If you've ever been to Scoughall then you’ll know that first impressions can be less than remarkable.
It runs off a generator, you probably got lost on your way there, there are spiders every couple of square feet, and chances are you’re already covered in sand within seconds of arriving.
Despite this, many of us return year in, year out. And if you stay more than a few minutes (rather than checking your phone, realising you have no signal and hightailing it out of there), you might realise why.
Scoughall – pronounced Skole, although some persist on calling it ‘Scoog-hall’ – is a SU Scotland campsite near North Berwick on the east coast of Scotland. The site has survived years of loud campers, nearby caravan raves, exhausted leaders and intense wide games. However, there’s a little known history to the place.
Before it became a SU Scotland campsite over 50 years ago, Robert Louis Stevenson used to run around the same grounds so many of us have now wandered. It’s even said that he first found inspiration for his story The Wreckers on the ground we know and love. Whether this is myth or fact, the place holds the same wonder for many people that it’s said Stevenson found there.
Many fall in love with Scoughall when they step over that stile and climb the hill to the beach. It’s on the beach that I first encountered my true love for the site I now call my home away from home.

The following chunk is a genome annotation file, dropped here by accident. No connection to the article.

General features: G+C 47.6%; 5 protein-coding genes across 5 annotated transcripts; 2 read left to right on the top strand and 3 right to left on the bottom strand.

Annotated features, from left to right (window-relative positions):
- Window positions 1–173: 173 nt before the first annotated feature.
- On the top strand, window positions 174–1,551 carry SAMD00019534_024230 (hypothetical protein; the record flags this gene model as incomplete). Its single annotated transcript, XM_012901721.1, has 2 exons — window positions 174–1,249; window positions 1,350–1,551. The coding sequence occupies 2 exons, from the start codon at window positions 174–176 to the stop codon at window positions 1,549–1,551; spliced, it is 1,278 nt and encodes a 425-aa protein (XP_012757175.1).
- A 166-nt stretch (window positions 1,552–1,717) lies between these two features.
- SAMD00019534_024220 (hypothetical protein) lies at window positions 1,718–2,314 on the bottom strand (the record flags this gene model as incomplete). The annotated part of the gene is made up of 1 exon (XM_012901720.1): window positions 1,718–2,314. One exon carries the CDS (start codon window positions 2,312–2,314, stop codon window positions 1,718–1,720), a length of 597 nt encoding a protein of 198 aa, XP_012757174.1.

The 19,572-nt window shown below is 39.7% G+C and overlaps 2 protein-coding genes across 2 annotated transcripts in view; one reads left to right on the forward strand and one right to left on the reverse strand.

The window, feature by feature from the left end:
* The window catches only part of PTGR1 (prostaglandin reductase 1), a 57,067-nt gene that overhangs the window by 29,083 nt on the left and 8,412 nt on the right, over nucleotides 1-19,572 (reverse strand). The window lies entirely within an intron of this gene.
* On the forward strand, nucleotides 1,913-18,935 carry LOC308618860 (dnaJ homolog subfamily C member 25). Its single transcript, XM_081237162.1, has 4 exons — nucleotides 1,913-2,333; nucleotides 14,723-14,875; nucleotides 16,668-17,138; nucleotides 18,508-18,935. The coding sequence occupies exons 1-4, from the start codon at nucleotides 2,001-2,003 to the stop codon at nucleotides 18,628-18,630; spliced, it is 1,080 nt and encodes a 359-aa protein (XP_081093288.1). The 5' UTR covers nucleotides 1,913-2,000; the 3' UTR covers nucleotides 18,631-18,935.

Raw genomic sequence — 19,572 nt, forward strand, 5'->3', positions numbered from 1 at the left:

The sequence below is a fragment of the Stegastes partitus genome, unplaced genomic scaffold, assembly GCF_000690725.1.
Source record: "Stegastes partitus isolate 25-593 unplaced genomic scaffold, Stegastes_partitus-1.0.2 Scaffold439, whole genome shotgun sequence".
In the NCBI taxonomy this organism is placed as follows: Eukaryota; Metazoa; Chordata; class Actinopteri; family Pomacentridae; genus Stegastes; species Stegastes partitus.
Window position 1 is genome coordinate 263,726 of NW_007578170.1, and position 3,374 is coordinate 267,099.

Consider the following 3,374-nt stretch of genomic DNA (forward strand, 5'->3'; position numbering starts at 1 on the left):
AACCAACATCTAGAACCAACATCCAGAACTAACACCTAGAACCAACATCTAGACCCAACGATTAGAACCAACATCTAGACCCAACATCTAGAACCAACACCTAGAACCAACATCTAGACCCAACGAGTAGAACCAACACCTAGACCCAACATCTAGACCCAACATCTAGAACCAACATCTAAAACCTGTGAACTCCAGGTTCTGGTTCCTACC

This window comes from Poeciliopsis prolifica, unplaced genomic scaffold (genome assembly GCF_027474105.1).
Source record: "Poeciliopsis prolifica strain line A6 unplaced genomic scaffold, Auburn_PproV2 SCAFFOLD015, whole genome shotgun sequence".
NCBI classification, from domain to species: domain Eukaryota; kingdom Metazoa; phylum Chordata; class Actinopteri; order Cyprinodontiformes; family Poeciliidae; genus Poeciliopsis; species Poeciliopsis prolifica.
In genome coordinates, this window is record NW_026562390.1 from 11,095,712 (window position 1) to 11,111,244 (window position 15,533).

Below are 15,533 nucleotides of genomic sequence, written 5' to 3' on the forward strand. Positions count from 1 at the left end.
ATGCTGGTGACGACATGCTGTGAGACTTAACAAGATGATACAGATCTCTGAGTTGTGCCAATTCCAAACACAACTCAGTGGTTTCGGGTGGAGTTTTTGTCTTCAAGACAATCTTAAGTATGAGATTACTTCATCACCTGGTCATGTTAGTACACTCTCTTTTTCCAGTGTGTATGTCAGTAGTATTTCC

I’ve been going to Scoughall at least once a year since I was 10 years old, and am one of those who profess it as their favourite place in the world. There’s really nothing like seeing a sunset on the beach, watching the sea on a calm (or not so calm) day, or watching the thousands of stars in the sky above after the campers have gone to bed. This year some leaders and I saw 10 shooting stars, 2 satellites and hundreds of stars in about 10 minutes. An experience like that is one you don’t forget quickly.
Scoughall is where I grew up – I made best friends there, I was a trainee for the first time there, and I came to know Jesus better there. I know that I’m not alone in this, because I grew up there right along with some of my closest friends.
Scoughall isn’t just an ordinary campsite. It’s a beautiful place where many children have come to know Jesus, or come to know him even better. And if you can get past the basic living (we have lights at night now, what more could you want?) then you could encounter that too.